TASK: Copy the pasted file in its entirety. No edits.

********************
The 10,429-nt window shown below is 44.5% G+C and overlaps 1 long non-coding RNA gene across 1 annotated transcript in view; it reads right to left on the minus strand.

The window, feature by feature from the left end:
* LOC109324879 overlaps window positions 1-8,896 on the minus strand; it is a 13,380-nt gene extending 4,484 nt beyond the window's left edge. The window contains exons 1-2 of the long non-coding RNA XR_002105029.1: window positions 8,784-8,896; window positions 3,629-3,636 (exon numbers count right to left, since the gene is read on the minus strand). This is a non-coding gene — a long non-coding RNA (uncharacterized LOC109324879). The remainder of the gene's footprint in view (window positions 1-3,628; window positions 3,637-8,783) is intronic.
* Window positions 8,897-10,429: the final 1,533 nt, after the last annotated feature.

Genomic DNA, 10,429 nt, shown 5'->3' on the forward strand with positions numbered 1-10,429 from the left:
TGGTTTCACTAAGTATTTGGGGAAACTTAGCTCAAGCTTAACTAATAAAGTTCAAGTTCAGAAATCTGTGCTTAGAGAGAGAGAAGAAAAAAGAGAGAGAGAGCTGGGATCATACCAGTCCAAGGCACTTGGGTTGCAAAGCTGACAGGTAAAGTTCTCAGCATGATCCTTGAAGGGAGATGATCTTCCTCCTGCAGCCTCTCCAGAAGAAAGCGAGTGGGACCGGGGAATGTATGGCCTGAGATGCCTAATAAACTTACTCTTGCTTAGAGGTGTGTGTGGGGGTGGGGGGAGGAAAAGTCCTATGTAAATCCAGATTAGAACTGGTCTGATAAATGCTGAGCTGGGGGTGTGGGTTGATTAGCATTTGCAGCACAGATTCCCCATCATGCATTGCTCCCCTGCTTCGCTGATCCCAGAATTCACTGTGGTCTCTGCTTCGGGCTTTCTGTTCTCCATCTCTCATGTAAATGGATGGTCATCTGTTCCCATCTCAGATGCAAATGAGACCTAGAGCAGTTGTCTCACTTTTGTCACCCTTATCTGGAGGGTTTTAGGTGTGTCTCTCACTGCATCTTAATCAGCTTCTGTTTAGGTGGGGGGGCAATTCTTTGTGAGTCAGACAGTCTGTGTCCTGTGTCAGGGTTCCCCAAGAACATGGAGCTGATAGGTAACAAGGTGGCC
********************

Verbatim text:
The 10,429-nt window shown below is 44.5% G+C and overlaps 1 long non-coding RNA gene across 1 annotated transcript in view; it reads right to left on the minus strand.

The window, feature by feature from the left end:
* LOC109324879 overlaps window positions 1-8,896 on the minus strand; it is a 13,380-nt gene extending 4,484 nt beyond the window's left edge. The window contains exons 1-2 of the long non-coding RNA XR_002105029.1: window positions 8,784-8,896; window positions 3,629-3,636 (exon numbers count right to left, since the gene is read on the minus strand). This is a non-coding gene — a long non-coding RNA (uncharacterized LOC109324879). The remainder of the gene's footprint in view (window positions 1-3,628; window positions 3,637-8,783) is intronic.
* Window positions 8,897-10,429: the final 1,533 nt, after the last annotated feature.

Genomic DNA, 10,429 nt, shown 5'->3' on the forward strand with positions numbered 1-10,429 from the left:
TGGTTTCACTAAGTATTTGGGGAAACTTAGCTCAAGCTTAACTAATAAAGTTCAAGTTCAGAAATCTGTGCTTAGAGAGAGAGAAGAAAAAAGAGAGAGAGAGCTGGGATCATACCAGTCCAAGGCACTTGGGTTGCAAAGCTGACAGGTAAAGTTCTCAGCATGATCCTTGAAGGGAGATGATCTTCCTCCTGCAGCCTCTCCAGAAGAAAGCGAGTGGGACCGGGGAATGTATGGCCTGAGATGCCTAATAAACTTACTCTTGCTTAGAGGTGTGTGTGGGGGTGGGGGGAGGAAAAGTCCTATGTAAATCCAGATTAGAACTGGTCTGATAAATGCTGAGCTGGGGGTGTGGGTTGATTAGCATTTGCAGCACAGATTCCCCATCATGCATTGCTCCCCTGCTTCGCTGATCCCAGAATTCACTGTGGTCTCTGCTTCGGGCTTTCTGTTCTCCATCTCTCATGTAAATGGATGGTCATCTGTTCCCATCTCAGATGCAAATGAGACCTAGAGCAGTTGTCTCACTTTTGTCACCCTTATCTGGAGGGTTTTAGGTGTGTCTCTCACTGCATCTTAATCAGCTTCTGTTTAGGTGGGGGGGCAATTCTTTGTGAGTCAGACAGTCTGTGTCCTGTGTCAGGGTTCCCCAAGAACATGGAGCTGATAGGTAACAAGGTGGCC